Emily Y. Chew, M.D.

Senior Investigator

Clinical Trial Branch

NEI

Building 10-CRC, Room 3-2531
10 Center Drive
Bethesda, MD 20892

301-496-6583

echew@nei.nih.gov

Research Topics

The mission of the Clinical Trials Branch of the Division of Epidemiology and Clinical Applications is to conduct the highest quality clinical research. As previously stated in the overview of the division: "It is the Division's mission to plan, develop, and conduct human population studies concerned with the cause, prevention, and treatment of eye disease and vision disorders, with emphasis on major causes of blindness. This includes studies of incidence and prevalence in defined populations, prospective and retrospective studies of risk factors, natural history studies, clinical trials, genetic studies, and studies to evaluate diagnostic procedures." The goals of the Clinical Trials Branch are to evaluate potential therapies through translational studies including phase I/II studies and other clinical research. We primarily design and conduct phase III randomized controlled clinical trials to evaluate therapies to improve the vision of the American people. We also assist both intramural and extramural communities in the development and conduct of clinical research.

The Clinical Trials Branch focus on the leading causes of blindness, age-related macular degeneration, diabetic retinopathy and cataract.

Biography

Emily Chew is the Director of the Division of Epidemiology and Clinical Applications (DECA), at the National Eye Institute, the National Institutes of Health in Bethesda, Maryland. She is also the Chief of the Clinical Trials Branch in the division. Emily received her medical degree and her ophthalmology training at the University of Toronto, Canada. She completed her fellowship in medical retina at the Wilmer Eye Institute, the Johns Hopkins Medical Institutes and the University of Nijmegen, the Netherlands.

Her research interest includes phase I/II clinical trials and epidemiologic studies in retinovascular diseases such as age-related macular degeneration, diabetic retinopathy, and other ocular diseases. She has worked extensively in large multi-centered trials headed by the staff from her division, including the Early Treatment Diabetic Retinopathy Study (ETDRS), the Age-Related Eye Disease Study (AREDS) and the Age-Related Eye Disease Study 2 (AREDS2), which she chairs. She works on other clinical trials in collaboration with other institutes within NIH such as the Actions to Control Cardiovascular Risk in Diabetes (ACCORD) Trial and she chairs the ACCORD Eye Study. She directs the clinical portion of the international study, Macular Telangiectasia Project.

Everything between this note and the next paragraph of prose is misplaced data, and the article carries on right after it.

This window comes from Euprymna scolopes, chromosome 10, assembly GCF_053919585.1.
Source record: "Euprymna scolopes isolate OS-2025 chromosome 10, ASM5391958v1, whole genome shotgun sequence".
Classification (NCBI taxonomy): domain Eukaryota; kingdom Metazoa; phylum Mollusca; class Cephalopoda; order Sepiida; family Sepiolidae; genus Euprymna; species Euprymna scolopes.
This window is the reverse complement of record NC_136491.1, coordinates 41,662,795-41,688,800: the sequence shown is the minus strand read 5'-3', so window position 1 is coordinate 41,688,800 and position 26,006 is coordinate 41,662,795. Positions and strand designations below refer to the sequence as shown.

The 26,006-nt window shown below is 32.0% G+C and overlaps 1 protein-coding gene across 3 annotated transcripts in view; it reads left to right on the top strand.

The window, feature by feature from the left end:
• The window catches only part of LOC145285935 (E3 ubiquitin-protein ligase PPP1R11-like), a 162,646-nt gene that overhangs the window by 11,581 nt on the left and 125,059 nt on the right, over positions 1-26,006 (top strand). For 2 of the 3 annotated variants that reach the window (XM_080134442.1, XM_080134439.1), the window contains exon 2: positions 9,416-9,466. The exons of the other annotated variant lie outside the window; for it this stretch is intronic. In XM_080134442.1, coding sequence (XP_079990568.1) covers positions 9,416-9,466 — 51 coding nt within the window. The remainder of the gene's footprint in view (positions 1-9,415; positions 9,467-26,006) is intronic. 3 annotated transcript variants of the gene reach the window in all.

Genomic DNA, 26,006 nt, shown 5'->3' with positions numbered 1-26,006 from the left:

Selected Publications

  1. Klein RJ, Zeiss C, Chew EY, Tsai JY, Sackler RS, Haynes C, Henning AK, SanGiovanni JP, Mane SM, Mayne ST, Bracken MB, Ferris FL, Ott J, Barnstable C, Hoh J. Complement factor H polymorphism in age-related macular degeneration. Science. 2005;308(5720):385-9.

  2. Swaroop A, Chew EY, Rickman CB, Abecasis GR. Unraveling a multifactorial late-onset disease: from genetic susceptibility to disease mechanisms for age-related macular degeneration. Annu Rev Genomics Hum Genet. 2009;10:19-43.

  3. ACCORD Study Group., ACCORD Eye Study Group., Chew EY, Ambrosius WT, Davis MD, Danis RP, Gangaputra S, Greven CM, Hubbard L, Esser BA, Lovato JF, Perdue LH, Goff DC Jr, Cushman WC, Ginsberg HN, Elam MB, Genuth S, Gerstein HC, Schubart U, Fine LJ. Effects of medical therapies on retinopathy progression in type 2 diabetes. N Engl J Med. 2010;363(3):233-44.

  4. Chew EY, Clemons TE, Agrón E, Launer LJ, Grodstein F, Bernstein PS, Age-Related Eye Disease Study 2 (AREDS2) Research Group.. Effect of Omega-3 Fatty Acids, Lutein/Zeaxanthin, or Other Nutrient Supplementation on Cognitive Function: The AREDS2 Randomized Clinical Trial. JAMA. 2015;314(8):791-801.


This page was last updated on December 8th, 2017